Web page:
This website uses cookies to manage authentication, navigation, and other functions. By using our website, you agree that we can place these types of cookies on your device.

British MoD releases Request for Information to acquire Maritime Heavy Lift UAS


On December 18, 2020, the British Ministry of Defense (MoD) has released a Request for Information to acquire Maritime Heavy Lift UAS (Unmanned Aerial System) for the British Navy.
Follow Navy Recognition on Google News at this link


Russian Vyborg Shipyard laid the Purga ice class coastguard ship of project 23550 925 001 British Navy and DARE (Discover, Analysis and Rapid Exploitation) have been working with UK drone firm Malloy Aeronautics and Planck Aerosystems in the development of unmanned air vehicles for the purpose of moving supplies onto ships. (Picture source UK Defence Journal)


The British Ministry Of Defence (MoD) is currently seeking information in order to qualify requirements and develop our understanding of the potential for the market to provide an autonomous maritime airborne heavy lift capability for the Royal Navy.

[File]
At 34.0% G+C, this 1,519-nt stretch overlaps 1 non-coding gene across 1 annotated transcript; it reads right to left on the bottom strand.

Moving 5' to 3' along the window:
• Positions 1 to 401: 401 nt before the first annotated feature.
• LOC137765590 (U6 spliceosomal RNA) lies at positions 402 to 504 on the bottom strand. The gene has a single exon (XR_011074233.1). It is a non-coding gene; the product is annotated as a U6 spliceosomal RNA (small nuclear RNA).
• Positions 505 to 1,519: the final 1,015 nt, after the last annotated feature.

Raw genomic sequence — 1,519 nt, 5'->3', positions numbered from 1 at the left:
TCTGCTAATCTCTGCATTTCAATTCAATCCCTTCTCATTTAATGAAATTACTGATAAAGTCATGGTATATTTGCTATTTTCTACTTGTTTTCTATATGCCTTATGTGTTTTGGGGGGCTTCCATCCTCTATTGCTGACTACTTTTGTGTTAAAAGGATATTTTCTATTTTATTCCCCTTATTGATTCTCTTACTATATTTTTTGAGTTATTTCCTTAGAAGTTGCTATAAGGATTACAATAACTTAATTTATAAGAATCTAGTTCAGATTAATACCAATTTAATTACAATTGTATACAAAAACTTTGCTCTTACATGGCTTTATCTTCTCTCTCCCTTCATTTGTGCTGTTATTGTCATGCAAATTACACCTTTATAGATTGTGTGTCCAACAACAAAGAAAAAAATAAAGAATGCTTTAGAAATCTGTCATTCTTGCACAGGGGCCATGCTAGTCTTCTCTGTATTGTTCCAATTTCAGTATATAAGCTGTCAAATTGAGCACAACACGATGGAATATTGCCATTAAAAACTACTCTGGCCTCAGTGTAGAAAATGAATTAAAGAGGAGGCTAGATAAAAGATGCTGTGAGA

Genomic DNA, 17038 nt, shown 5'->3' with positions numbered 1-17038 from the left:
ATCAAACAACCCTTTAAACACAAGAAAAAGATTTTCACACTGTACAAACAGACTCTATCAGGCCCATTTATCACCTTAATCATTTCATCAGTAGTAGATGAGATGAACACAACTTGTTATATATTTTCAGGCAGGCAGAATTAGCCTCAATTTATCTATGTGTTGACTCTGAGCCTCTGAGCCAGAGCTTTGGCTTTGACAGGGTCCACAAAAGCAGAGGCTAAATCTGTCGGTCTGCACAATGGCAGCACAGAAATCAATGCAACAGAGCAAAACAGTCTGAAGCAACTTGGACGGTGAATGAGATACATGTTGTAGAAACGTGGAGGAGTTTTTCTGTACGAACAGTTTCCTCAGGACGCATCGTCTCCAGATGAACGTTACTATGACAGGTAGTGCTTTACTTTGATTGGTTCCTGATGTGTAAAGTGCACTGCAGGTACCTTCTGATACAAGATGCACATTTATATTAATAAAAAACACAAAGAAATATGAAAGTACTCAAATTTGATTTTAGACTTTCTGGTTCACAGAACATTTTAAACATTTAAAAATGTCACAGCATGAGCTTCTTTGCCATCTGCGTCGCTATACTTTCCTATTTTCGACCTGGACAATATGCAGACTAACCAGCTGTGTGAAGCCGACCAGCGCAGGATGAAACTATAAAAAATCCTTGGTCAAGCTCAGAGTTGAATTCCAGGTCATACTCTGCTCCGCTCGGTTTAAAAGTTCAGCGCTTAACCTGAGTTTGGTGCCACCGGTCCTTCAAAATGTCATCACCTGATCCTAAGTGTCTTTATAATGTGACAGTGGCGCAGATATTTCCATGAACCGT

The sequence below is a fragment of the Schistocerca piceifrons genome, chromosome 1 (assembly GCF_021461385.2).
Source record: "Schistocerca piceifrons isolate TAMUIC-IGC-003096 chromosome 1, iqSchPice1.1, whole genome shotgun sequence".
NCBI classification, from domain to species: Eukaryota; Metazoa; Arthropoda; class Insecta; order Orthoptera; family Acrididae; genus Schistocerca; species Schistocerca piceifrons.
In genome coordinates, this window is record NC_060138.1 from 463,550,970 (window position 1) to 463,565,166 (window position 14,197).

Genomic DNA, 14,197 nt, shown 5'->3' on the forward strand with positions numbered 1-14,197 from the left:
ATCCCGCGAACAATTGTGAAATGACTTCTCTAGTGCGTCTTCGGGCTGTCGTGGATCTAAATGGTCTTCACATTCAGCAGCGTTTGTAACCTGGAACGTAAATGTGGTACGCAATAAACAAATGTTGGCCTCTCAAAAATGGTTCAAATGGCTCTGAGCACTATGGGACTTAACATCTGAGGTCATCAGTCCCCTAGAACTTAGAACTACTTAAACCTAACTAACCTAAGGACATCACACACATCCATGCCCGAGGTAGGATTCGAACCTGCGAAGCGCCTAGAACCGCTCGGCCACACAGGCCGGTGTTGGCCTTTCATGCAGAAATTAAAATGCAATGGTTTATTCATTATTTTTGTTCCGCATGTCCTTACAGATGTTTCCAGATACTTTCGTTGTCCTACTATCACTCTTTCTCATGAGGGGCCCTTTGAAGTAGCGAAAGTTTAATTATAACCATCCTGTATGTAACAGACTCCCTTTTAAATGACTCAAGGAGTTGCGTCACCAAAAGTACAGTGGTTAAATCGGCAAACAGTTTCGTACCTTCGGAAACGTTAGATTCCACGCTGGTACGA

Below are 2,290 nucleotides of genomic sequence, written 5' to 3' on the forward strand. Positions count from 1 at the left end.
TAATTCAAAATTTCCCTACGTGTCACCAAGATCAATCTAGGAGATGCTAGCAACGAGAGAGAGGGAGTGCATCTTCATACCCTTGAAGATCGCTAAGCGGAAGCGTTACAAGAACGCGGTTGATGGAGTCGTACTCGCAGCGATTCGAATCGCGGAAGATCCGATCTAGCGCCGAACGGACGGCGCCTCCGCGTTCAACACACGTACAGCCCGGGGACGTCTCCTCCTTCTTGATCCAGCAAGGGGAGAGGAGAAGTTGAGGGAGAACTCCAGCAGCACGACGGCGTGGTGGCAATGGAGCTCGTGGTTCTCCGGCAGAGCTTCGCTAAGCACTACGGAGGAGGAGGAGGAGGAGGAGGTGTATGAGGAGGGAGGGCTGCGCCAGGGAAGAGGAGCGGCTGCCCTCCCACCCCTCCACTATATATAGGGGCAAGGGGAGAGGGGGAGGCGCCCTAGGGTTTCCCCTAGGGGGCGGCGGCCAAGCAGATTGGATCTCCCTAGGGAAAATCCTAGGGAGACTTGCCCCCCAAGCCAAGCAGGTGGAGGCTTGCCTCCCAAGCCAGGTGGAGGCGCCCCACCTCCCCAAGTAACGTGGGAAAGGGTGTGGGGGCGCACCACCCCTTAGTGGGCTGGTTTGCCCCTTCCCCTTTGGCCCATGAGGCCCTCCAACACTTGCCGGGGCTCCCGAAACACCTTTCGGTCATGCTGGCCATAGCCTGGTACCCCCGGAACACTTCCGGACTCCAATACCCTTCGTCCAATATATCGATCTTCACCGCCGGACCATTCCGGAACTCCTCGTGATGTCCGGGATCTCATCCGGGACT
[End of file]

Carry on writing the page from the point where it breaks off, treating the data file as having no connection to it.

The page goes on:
The purpose of this Request for Information ("RFI") is to enhance the British MoD awareness and allow for initial review of a range of maritime airborne autonomous capabilities that currently exist or are in development within the marketplace to support the development of the RN's Autonomy network and the creation of the Future Maritime Aviation Force (FMAF, the rapid transformation of crewed aviation roles (Intelligence, Surveillance, Reconnaissance, Communications, Lift and Strike) to uncrewed).

In June 2020, the British Navy has announced that Royal Navy’s experts in getting new technology to the frontline quickly are trialing the use of heavy-lift drones for future use on warships. British Navy and British companies work in the development of unmanned air vehicles for the purpose of moving supplies onto ships. A heavy-lift drone has already been put through its paces in the harsh environment of the Arctic Circle in the Royal Navy’s Autonomous Advance Force exercise. In northern Norway earlier this year, it proved it could be operated safely in all conditions and could successfully deliver stores.

The use of unmanned air vehicles in the logistics role offers a range of advantages from reduced costs, missions being completed quicker and the ship’s company not being exposed to certain risks.